Titles, Titles -- but no Entitlement
Written by
Renate Stendhal
December 2012
Written by
Renate Stendhal
December 2012

Found a sexy title for your book or article? Forget it. Unless you are self-publishing or writing your own blog, your title won't belong to you. Title power is with the publisher alone, unless you are famous. A bestseller author will have some say, but everyone else can only hope and try... to negotiate. They are entitled to an opinion, no more.

I have witnessed a number of such negotiations for titles (my own, my lover's, my friends', my writing clients'). Publishers are masters at whittling down even the most convincing arguments of the author, no matter that she generally knows her work best and has a pretty good idea how to represent her book in its title. It always comes down to the bottom line: "Our sales people... our marketing experts.... don't like it. They have a much better idea of what would sell." Then usually a list  of alternate titles follows, all of which you will instantly hate but will end up choosing from.

Bad titles destroy books

Bad titles (and clumsy sub-titles) can cheapen, distort and even destroy a book, just like bad covers can, or they can leave the author with a bad taste about her own pretty baby. Even if by chance you get a title you like, you can still lose it in the paperback edition because now another publisher has the say. This happened to me when the hardcover edition of Love's Learning Place changed to the less fitting True Secrets of Lesbian Desire and then was terminally botched by the German edition. The Germans insisted -- against my best resistance -- on calling it Die Farben der Lust, The Colors of Lust. I never like to think of the German version with its unfitting and -- to me -- somewhat embarrassing title. The result was an orphaned German book, half-heartedly abandoned by its author.

The impotence of writers

It's a shocking experience every time to discover the impotence of writers vis à vis the publishers and their sales force. In my experience, the only power left to the author in extremis is to withdraw the book. And who wants to do that? Again, only a famous author could afford such a rebellion with optimism.

As a cultural journalist, I had an easier time getting used to the odd names my reviews sometimes acquired. Articles are numerous and short, so misnomers tend to hurt less. They used to have a short shelf life before the web's giant recycling machine took over. Now, however, a title can go on being irksome for a while. My last book review is a perfect example of irksome. I thought "How the French Invented Love" -- the title of She Writer Marilyn Yalom's latest book, was a sufficiently eloquent title for my article. But no. The Los Angeles Review of Books added a subtitle: "l'Amour (Oh La La) l'Amour is Strange."

Did I make this up?

I am still baffled. What is "strange" about the sexy French ways of loving? Marilyn Yalom's book is like a chocolate-almond croissant, filled with sensuous stories and nine hundred years of luscious literary crème de la crème. Is this sub-title an expression of American reservations about sex, which the book refers to with interesting statistics? Is "strange" supposed to create a mystery? Is it an attempt to write a French chanson -- like "L'amour est enfant de bohème" in the style of Carmen? It certainly is strange and a bit silly. People will think I made it up, which again is cause for a certain embarrassment.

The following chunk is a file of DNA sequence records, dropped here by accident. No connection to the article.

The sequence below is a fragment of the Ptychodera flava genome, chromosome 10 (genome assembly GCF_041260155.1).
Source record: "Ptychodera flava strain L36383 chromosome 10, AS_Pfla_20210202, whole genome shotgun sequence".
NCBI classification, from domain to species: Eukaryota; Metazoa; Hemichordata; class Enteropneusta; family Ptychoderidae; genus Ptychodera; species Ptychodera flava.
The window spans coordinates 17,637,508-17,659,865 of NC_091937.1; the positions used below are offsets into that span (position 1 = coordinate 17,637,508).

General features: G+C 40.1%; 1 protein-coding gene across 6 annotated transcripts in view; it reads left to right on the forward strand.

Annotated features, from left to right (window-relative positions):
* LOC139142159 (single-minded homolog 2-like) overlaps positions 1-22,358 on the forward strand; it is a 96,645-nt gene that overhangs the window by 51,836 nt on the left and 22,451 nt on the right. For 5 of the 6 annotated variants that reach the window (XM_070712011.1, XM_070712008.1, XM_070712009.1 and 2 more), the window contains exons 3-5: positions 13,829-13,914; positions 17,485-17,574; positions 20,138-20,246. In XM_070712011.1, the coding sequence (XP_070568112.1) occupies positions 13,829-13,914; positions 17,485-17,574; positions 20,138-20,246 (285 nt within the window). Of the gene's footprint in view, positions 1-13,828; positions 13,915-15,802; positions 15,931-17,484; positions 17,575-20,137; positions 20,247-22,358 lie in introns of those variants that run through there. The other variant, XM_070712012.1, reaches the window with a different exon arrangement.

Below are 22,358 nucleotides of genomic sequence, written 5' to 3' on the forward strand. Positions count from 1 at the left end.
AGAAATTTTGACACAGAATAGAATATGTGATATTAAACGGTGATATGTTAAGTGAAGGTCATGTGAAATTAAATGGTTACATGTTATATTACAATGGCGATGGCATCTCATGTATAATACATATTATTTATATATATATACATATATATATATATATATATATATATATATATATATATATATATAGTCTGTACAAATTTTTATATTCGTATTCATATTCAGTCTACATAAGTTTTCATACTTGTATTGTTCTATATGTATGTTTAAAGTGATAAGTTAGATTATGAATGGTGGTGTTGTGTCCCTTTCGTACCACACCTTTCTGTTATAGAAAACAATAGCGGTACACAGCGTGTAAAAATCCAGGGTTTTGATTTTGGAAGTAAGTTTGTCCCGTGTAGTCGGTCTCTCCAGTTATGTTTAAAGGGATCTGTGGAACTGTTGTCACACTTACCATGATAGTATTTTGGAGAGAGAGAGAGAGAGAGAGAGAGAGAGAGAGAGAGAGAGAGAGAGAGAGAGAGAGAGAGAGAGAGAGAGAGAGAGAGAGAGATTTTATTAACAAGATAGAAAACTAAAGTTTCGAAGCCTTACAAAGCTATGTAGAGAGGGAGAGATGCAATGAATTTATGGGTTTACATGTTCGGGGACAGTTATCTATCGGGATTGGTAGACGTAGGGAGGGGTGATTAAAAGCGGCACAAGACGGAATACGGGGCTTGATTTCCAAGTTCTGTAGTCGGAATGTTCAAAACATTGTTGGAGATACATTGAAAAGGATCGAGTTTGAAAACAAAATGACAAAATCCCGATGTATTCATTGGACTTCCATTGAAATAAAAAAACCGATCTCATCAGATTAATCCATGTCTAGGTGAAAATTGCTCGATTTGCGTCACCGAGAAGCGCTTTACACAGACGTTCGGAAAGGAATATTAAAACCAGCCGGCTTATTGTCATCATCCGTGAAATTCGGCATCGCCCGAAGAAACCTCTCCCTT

However, this time the giant recycling machine of the web stepped in. The Daily Beast reprinted the review and, to my surprise, replaced the irksome thing with a new title: Those Frisky French. Okay by me! And it didn't hurt that they added a sexy photo to the article. Finding a bit of editorial justice is a rare comfort for the unentitled writer!

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  • Cindy Brown

    I will hate it if I get to this point! My titles are one of my favorite things about writing. I will negotiate hard if asked to change them, but will listen to the person holding the pen that signs the check, I suppose, if it comes to that. It's what I like about writing my own blog posts - the titles are mine until someone buys one. Edits are tough, to either your title or your writing. I only have to deal with it when paid work is at hand - my blog is all my own and I like that about the process!

  • Renate Stendhal

    Hi Danyelle, good question. I think it's still absolutely necessary to have a title idea of your own and know how you would ideally like to see your book presented. Your own title can hopefully attract an agent and even a publisher -- even if later they think they have a better one.

  • Danyelle C. Overbo

    Fascinating.  This actually doesn't surprise me much.  Do you think, then, that there isn't a point to coming up with a title for your work at all?  When you are shopping around a manuscript to sell, is having it titled something you came up with a waste of effort or still necessary?